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Our view: Hard to knock ND for targeting Minn.

That didn't take long. Gov. Mark Dayton and legislative leaders hadn't even finished hammering out the details of their taxing and spending plans late last week when Minnesota's neighbors to the northwest, North Dakota, made a bold play to steal ...

That didn't take long. Gov. Mark Dayton and legislative leaders hadn't even finished hammering out the details of their taxing and spending plans late last week when Minnesota's neighbors to the northwest, North Dakota, made a bold play to steal away business and jobs.

The Greater North Dakota Chamber put up the first of what it promised would be a series of billboards promoting its friendlier business climate. "NORTH DAKOTA OPEN FOR BUSINESS" read the billboard that went up Thursday along the interstate in Moorhead, Minn., a border city like Duluth.

Minnesota shouldn't be surprised.

"In a substantial way, we raised the price of doing business in Minnesota this legislative session," Minnesota Chamber of Commerce Senior Vice President Bill Blazar told the News Tribune Opinion page a day after that first billboard was erected. "(What Minnesota lawmakers did) creates, in this economy, opportunities for other locations and other states. Businesses are very cost-conscious ... and more mobile now than ever. They know they have choices."

The tax policies of this year's DFL-controlled Legislature -- endorsed by the governor, also a DFLer -- reminded Blazar of the pre-recession policies of the early 1990s. "The policies (from) then don't work now," he said.

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The Legislature was expected to approve more than $2 billion of tax increases before adjourning today, including one of the highest tax rates in the nation.

"If you're a small business and filing your business taxes through your personal returns, as so many businesses do, it's a huge hit for your bottom line to be in Minnesota," North Dakota Chamber President Andy Peterson told the Opinion page. "We looked at what was going on in St. Paul and said, 'Oh, my.'"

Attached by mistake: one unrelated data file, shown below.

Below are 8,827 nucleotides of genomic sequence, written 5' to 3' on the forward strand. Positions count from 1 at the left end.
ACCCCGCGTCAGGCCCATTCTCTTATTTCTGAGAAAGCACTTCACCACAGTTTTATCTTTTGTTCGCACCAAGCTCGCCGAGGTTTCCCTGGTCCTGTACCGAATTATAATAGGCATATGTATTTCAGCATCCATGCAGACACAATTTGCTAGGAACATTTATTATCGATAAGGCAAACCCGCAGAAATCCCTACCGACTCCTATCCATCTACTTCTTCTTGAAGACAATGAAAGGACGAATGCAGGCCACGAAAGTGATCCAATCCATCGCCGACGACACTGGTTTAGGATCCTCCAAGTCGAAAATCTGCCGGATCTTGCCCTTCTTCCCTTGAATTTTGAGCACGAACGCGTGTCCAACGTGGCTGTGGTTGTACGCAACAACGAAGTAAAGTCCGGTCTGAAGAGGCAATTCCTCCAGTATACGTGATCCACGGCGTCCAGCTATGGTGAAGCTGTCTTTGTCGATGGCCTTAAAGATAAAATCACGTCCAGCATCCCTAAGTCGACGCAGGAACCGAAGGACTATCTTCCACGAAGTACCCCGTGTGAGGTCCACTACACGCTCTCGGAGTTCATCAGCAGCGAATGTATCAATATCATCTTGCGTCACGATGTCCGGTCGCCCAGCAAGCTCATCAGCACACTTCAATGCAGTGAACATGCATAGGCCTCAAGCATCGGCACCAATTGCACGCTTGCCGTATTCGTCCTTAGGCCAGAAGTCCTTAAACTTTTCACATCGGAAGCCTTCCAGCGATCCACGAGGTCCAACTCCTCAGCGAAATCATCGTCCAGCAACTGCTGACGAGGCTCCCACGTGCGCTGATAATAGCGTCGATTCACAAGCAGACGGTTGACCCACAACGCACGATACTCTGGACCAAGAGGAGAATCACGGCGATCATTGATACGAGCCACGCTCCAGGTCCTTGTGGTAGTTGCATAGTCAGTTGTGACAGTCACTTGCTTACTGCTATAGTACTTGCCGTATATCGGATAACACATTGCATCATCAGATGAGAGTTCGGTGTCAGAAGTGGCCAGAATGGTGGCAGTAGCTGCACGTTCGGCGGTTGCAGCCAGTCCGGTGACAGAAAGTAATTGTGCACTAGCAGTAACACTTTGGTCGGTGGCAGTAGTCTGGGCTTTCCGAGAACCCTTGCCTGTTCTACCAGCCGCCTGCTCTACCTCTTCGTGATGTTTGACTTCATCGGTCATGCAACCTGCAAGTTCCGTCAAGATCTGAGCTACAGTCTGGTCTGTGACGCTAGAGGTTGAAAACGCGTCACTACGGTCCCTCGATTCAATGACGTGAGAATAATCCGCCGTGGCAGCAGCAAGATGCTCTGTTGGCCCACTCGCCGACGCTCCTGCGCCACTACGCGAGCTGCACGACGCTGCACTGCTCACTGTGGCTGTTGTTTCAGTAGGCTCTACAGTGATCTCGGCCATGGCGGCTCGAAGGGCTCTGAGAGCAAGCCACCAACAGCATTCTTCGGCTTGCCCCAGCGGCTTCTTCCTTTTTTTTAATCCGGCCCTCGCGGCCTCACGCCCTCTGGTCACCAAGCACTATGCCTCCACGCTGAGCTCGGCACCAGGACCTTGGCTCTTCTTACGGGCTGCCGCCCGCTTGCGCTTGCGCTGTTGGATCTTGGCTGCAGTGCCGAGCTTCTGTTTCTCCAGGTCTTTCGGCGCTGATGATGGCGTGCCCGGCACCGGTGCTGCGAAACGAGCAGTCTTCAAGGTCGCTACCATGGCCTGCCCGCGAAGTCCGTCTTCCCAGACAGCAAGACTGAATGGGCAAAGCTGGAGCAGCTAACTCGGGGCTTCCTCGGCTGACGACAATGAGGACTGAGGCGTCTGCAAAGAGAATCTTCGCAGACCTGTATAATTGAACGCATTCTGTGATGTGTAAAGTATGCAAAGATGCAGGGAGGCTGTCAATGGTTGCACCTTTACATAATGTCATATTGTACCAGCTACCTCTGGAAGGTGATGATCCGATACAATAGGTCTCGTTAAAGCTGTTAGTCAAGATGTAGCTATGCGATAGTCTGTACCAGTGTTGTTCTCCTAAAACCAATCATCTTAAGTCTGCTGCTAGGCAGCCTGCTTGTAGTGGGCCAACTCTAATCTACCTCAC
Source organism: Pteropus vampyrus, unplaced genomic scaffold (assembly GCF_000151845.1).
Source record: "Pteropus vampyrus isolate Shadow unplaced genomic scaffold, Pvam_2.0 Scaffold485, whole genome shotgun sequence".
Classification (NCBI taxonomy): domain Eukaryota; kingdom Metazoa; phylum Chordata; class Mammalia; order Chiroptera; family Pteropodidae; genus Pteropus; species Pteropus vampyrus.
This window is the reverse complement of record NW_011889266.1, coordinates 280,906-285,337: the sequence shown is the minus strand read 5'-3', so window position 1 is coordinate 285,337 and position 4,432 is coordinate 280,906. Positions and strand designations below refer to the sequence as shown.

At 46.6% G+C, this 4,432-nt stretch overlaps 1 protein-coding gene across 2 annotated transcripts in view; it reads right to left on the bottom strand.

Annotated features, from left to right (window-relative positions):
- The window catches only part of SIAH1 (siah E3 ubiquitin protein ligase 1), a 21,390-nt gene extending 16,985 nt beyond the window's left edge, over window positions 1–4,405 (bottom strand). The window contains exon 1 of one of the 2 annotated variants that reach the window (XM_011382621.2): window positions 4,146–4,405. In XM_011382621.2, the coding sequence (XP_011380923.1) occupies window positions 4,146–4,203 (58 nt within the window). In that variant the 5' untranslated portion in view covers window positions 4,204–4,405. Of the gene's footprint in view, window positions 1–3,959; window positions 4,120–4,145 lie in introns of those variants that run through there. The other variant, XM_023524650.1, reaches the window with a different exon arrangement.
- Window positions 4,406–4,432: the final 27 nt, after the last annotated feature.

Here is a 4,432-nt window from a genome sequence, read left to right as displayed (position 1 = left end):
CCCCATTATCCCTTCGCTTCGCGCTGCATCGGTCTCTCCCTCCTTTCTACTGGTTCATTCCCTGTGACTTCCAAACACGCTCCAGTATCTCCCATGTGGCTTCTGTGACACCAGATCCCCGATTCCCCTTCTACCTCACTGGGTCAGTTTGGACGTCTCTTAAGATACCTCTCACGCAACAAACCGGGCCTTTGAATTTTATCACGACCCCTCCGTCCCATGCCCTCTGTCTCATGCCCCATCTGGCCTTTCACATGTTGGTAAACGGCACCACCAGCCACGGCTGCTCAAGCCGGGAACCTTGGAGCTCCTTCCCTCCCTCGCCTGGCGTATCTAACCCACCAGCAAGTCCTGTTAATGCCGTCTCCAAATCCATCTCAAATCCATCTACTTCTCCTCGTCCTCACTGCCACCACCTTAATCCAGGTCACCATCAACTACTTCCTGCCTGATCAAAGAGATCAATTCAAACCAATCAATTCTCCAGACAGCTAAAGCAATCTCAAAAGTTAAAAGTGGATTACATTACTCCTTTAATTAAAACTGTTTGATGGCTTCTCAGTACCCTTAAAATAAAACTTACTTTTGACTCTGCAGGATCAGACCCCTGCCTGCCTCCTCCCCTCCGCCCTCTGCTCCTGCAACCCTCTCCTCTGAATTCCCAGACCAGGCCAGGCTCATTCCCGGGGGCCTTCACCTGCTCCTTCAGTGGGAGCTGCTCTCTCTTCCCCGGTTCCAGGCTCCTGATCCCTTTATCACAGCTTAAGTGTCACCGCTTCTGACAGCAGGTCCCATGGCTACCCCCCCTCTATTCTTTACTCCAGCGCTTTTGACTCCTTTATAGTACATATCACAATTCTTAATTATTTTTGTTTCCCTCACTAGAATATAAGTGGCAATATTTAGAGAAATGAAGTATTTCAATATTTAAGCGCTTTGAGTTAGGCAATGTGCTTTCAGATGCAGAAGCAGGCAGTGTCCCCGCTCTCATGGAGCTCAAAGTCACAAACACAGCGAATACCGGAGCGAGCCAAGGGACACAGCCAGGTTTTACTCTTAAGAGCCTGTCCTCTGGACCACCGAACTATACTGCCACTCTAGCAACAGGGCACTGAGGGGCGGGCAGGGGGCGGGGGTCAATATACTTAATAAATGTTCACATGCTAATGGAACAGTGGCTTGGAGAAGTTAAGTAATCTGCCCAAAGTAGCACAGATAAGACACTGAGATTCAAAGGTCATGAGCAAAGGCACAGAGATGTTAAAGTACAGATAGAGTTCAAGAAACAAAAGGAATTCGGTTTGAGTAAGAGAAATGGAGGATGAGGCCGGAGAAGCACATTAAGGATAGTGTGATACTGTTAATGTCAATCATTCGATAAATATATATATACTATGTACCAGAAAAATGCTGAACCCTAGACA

Oh, sure, it's easy for North Dakota to talk, right? Its oil boom fuels rapid economic growth and the nation's lowest unemployment rate.

But the economic benefit of massive oil reserves is only the frosting on the cake, insisted Peterson, the former director of policy and education for the Duluth Area Chamber of Commerce.

"It's not the cake," he said. "The cake is the business climate we have," with low tax rates, pro-business laws, and a favorable regulatory environment. "Our state government is very, very approachable. You put those things together and you have a really good recipe for success."

Peterson sees a far different climate across the border.

"Minnesota's economy expanded by 2 percent last year, but you guys are proposing to spend 7 percent more," he said. "The numbers don't add up, and you're going to tax everyone for that increase.

"And then you'll be wondering why businesses won't want to invest or expand in Minnesota," he said. "Minnesota is an island at the moment. You've got to think differently."

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Until Minnesota does, neighboring states will try -- and will succeed at -- stealing away industry, businesses and jobs.

And they'll be as bold and unabashed about it as a sign on the highway as bright as the sun and as large as a three-car garage.

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